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Journal of Family and Economic Issues

, Volume 39, Issue 4, pp 647–661 | Cite as

The Probability of Teenage Parenthood: Parental Predictions and Their Accuracy

  • P. Wesley Routon
Original Paper

Abstract

Teenage parenthood is an often-discussed topic in family economics since it has been shown to affect many outcomes for the teen, child, and household. Using a nationally representative longitudinal panel of American teenagers and their parents, two questions related to the probability of teenage parenthood are examined. First, how do predictions of this occurrence made by the teenager’s parents vary across the population? Second, how does the accuracy of these predictions vary? The actual prevalence and variance of teenage parenthood are also examined, and the determinants of its occurrence are estimated. Among other results, expectations and their accuracy are found to differ substantially across socioeconomic status and some demographics such as race and religion. The average American parent underestimates the probability their child will become a teen parent by only a small amount, but within certain demographic groups this outcome is considerably underestimated, and in others it is overestimated. These differences help explain the variability in teen parenthood effects, and more broadly, the analysis serves as a test of parents’ ability to judge their childrens’ future outcomes.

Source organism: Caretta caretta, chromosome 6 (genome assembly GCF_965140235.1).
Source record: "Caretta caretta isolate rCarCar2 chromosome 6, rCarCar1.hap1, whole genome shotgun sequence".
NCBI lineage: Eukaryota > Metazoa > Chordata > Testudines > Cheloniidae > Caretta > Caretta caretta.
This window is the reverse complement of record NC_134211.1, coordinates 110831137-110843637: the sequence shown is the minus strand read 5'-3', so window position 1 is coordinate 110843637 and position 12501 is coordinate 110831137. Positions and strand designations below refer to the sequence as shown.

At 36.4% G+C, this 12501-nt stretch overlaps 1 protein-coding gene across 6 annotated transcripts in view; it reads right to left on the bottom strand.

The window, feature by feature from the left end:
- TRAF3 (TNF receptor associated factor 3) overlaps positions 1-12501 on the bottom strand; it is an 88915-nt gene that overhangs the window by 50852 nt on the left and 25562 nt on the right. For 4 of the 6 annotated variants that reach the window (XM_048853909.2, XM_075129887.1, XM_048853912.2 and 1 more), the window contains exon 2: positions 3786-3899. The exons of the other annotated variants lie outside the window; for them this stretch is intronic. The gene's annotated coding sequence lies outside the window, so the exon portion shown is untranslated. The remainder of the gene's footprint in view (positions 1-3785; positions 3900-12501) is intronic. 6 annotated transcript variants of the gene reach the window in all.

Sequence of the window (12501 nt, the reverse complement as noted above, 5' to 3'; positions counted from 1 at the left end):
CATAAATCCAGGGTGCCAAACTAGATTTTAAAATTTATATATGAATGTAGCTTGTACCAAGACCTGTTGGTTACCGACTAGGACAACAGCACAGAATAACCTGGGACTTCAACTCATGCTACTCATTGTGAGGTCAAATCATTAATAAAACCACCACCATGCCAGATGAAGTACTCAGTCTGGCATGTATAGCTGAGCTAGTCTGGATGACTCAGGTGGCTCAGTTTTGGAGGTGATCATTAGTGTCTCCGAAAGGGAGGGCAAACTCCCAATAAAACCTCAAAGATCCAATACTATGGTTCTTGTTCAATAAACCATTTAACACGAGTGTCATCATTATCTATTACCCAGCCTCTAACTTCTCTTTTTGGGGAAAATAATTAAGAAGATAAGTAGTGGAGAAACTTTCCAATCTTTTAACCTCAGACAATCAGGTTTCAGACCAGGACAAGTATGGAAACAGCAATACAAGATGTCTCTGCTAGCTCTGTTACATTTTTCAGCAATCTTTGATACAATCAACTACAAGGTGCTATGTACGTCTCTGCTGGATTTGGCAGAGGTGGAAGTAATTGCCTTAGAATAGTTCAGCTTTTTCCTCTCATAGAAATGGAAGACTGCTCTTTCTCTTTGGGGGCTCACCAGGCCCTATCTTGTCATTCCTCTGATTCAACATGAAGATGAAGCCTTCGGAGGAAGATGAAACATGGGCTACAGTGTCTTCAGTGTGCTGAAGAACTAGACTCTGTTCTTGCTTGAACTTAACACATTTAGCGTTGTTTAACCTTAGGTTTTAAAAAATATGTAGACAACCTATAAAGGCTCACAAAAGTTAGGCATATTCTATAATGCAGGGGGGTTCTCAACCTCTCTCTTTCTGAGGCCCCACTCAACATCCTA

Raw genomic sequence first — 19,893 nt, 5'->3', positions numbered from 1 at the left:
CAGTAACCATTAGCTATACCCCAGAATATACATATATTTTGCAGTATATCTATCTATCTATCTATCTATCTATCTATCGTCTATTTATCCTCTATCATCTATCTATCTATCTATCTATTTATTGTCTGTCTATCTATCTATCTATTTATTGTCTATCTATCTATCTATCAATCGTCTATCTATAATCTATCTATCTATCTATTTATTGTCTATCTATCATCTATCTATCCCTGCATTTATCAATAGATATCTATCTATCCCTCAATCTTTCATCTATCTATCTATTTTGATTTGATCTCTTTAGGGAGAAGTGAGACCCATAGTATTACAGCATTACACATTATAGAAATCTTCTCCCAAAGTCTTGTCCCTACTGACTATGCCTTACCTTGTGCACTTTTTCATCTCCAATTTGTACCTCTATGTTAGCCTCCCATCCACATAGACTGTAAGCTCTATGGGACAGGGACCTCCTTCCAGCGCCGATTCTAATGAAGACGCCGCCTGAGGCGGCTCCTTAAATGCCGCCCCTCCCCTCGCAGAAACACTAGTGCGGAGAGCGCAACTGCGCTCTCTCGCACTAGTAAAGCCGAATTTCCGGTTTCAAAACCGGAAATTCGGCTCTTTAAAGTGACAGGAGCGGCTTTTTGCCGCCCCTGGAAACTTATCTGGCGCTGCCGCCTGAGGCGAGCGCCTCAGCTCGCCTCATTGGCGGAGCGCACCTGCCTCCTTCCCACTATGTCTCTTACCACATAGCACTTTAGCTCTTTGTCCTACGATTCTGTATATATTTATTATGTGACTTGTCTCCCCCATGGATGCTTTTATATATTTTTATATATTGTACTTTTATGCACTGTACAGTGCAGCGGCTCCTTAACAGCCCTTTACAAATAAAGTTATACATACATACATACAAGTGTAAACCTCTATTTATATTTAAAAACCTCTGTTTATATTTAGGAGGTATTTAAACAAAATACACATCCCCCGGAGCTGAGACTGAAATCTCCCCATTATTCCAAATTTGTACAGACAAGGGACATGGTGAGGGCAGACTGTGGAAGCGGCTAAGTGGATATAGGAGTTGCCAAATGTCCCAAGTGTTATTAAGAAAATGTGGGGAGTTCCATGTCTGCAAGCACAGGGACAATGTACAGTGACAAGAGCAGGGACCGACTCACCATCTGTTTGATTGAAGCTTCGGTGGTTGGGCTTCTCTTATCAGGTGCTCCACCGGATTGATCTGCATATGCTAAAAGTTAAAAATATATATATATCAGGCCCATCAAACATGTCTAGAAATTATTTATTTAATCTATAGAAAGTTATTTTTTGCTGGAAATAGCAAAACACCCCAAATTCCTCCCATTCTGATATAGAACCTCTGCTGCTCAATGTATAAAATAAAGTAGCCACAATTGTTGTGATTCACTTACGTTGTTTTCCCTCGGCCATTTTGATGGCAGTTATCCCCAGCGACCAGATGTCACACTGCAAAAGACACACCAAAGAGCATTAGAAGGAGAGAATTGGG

Keywords

Teenage parenthood Teen parenthood Parental expectations Prediction accuracy Teenage pregnancy Teen pregnancy 

JEL Classification

D19 D84 J13 

Notes

Compliance with Ethical Standards

Conflict of interest

The author declares that he has no conflicts of interest.

Research Involving Human and Animal Participants

This article does not contain any studies with human participants or animals performed by any of the authors.

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Copyright information

© Springer Science+Business Media, LLC, part of Springer Nature 2018

Authors and Affiliations

  1. 1.School of BusinessGeorgia Gwinnett CollegeLawrencevilleUSA

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